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  1. #1
    Join Date
    Jul 2009
    Posts
    5

    Unanswered: SQL Server Updates Using Joins And Order By

    Hello,

    I'm trying to update a table using joins. The syntax below works until I put an ordered by clause in. I need to make updates in order based on the date field in table B. Is that possible? I know i can do it with a cursor and order the cursor query and then perform updates one by one but, its taking way to long. Has anyone ran into this problem before?

    UPDATE A
    SET A.FIELD1 = B.FIELD1
    FROM TABLE1 A INNER JOIN TABLE2 B ON A.KEY = B.KEY
    ORDER BY B.DATE_FIELD ASC

  2. #2
    Join Date
    Feb 2004
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    In front of the computer
    Posts
    15,579
    Provided Answers: 54
    You need to explain what you mean by the idea of the ORDER making a difference.

    ISO Standard SQL does not even permit the use of a JOIN within an UPDATE statement. Transact-SQL implemented JOIN operations within an UPDATE to provide most of the functionality that the MERGE statement provides in ISO SQL (and in SQL 2008), but even they don't implement an ORDER BY clause.

    How does the order matter?

    -PatP
    In theory, theory and practice are identical. In practice, theory and practice are unrelated.

  3. #3
    Join Date
    Jul 2009
    Posts
    5
    i have a table that contains user information such as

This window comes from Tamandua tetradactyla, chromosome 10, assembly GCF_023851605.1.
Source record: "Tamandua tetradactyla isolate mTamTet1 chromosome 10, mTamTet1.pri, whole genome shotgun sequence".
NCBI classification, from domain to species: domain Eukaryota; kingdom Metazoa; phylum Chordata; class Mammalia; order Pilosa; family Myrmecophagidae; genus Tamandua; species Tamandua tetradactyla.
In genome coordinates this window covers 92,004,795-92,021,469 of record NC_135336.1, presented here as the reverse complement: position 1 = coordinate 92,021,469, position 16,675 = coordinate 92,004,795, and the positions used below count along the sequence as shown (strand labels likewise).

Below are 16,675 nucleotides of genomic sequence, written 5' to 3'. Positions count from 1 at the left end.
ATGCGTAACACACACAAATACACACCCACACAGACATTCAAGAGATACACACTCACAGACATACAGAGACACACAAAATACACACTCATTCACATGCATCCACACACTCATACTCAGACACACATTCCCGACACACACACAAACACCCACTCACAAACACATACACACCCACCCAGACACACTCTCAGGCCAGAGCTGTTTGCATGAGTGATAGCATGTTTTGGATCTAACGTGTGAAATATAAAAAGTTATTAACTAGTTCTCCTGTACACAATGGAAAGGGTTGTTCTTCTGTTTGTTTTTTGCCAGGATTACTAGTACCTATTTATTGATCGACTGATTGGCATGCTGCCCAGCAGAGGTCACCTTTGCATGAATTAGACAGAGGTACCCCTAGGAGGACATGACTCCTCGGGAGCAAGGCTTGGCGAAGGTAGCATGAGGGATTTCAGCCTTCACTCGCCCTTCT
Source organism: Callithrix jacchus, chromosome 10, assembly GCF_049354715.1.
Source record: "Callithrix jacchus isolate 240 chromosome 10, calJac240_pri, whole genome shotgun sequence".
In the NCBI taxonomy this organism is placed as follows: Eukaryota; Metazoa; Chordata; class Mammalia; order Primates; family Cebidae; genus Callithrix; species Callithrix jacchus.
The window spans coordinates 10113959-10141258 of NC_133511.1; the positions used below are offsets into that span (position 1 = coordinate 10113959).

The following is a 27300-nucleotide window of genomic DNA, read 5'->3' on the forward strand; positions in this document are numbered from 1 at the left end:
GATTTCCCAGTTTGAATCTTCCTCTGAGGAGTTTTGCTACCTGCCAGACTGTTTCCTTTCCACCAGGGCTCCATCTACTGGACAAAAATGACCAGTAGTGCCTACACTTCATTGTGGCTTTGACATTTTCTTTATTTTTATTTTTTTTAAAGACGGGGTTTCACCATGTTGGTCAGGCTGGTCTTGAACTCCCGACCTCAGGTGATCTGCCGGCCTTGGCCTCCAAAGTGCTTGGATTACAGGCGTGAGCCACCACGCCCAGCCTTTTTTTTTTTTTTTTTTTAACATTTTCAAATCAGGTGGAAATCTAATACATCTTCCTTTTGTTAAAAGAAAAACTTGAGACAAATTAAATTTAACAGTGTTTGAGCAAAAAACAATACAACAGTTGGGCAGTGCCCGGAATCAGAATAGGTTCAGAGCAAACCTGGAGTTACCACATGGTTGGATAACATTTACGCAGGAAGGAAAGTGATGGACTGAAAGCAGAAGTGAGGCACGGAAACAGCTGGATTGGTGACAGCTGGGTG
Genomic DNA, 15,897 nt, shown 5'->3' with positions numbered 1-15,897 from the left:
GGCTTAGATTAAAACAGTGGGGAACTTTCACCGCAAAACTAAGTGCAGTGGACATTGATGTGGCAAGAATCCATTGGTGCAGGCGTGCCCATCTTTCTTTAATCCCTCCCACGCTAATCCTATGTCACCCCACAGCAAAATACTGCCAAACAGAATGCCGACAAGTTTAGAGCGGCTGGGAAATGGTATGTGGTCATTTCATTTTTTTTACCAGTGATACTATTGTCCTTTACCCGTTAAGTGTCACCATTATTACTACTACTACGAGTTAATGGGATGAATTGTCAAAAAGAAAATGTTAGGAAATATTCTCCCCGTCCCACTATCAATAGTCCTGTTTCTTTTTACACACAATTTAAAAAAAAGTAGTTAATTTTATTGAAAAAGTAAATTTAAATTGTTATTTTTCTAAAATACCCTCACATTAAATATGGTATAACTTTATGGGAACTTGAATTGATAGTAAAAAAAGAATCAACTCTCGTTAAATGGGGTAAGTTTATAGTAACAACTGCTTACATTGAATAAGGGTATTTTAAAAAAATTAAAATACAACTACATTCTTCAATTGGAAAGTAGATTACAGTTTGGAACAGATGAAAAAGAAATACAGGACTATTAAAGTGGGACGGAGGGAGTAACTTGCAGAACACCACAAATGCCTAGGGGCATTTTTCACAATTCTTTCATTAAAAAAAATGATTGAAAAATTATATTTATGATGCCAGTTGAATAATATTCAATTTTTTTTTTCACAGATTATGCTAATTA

user id, name, email, addr, city, st, zip

    in another table I get updates for the user table daily with timestamp. Each user can have multiple updates per day. So each update is a new line in a table. In addition not all the fields have to be updated. So one update can have name and email that needs to be changed and the other can have city and st. You can also get a third update where name and email change again.

    So what I'm thinking is if order is not possible maybe use of max statements based on timestamp of the update for each user and based on which fields were updated. Somewhat painful but maybe doable. Its just that update with order by statement was a very easy solution for this as i would just update based on the timestamp order and if the same fields change several times a day then i would always get the last value.

  4. #4
    Join Date
    Feb 2004
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    Provided Answers: 54
    How many total columns are in the table being updated? If there aren't too many of them, you could construct an UPDATE using separate sub-selects for each column to get the most recent update for that column. It would be rather ugly, but I think it would do what you want.

    -PatP
    In theory, theory and practice are identical. In practice, theory and practice are unrelated.

  5. #5
    Join Date
    Jul 2009
    Posts
    5
    Yeah I would have to do it for 15 columns but, it looks like that might be the only solution in this case, just going column by column and getting the last value.

    Thanks for your help and the quick replies.

    Dang i wish the order by would work in this case

  6. #6
    Join Date
    Dec 2007
    Location
    London, UK
    Posts
    741
    You could try this:

    WITH B AS
    (SELECT ROW_NUMBER() OVER(PARTITION BY keycol ORDER BY ts DESC) r, *
    FROM TABLE2)
    UPDATE A SET
    col1 = B.col1,
    col2 = B.col2,
    col3 = B.col3
    FROM TABLE1 A, B
    WHERE A.keycol = B.keycol
    AND r = 1 ;

    This seems a rather fragile and inefficient thing to do and I wonder what benefit it has for you rather than using a view to achieve the same thing.

    If you are using SQL Server 2008 then use MERGE instead of UPDATE. MERGE is a much better solution all round.

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